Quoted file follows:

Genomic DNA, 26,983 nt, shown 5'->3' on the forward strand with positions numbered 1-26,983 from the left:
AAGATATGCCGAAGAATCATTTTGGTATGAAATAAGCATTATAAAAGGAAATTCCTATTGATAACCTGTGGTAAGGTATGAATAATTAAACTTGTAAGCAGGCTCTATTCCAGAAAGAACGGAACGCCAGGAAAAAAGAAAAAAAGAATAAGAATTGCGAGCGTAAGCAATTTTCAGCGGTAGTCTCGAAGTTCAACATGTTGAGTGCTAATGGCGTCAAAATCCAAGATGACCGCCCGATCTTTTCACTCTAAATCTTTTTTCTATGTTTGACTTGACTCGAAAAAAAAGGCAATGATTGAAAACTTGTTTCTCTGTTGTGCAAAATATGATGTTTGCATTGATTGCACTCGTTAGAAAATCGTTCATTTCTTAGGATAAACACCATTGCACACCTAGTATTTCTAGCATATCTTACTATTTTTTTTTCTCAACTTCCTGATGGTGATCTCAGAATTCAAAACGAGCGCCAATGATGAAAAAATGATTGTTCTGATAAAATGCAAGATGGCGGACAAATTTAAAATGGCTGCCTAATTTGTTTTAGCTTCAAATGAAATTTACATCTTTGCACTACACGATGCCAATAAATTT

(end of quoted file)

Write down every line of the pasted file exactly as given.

Genomic DNA, 26,983 nt, shown 5'->3' on the forward strand with positions numbered 1-26,983 from the left:
AAGATATGCCGAAGAATCATTTTGGTATGAAATAAGCATTATAAAAGGAAATTCCTATTGATAACCTGTGGTAAGGTATGAATAATTAAACTTGTAAGCAGGCTCTATTCCAGAAAGAACGGAACGCCAGGAAAAAAGAAAAAAAGAATAAGAATTGCGAGCGTAAGCAATTTTCAGCGGTAGTCTCGAAGTTCAACATGTTGAGTGCTAATGGCGTCAAAATCCAAGATGACCGCCCGATCTTTTCACTCTAAATCTTTTTTCTATGTTTGACTTGACTCGAAAAAAAAGGCAATGATTGAAAACTTGTTTCTCTGTTGTGCAAAATATGATGTTTGCATTGATTGCACTCGTTAGAAAATCGTTCATTTCTTAGGATAAACACCATTGCACACCTAGTATTTCTAGCATATCTTACTATTTTTTTTTCTCAACTTCCTGATGGTGATCTCAGAATTCAAAACGAGCGCCAATGATGAAAAAATGATTGTTCTGATAAAATGCAAGATGGCGGACAAATTTAAAATGGCTGCCTAATTTGTTTTAGCTTCAAATGAAATTTACATCTTTGCACTACACGATGCCAATAAATTT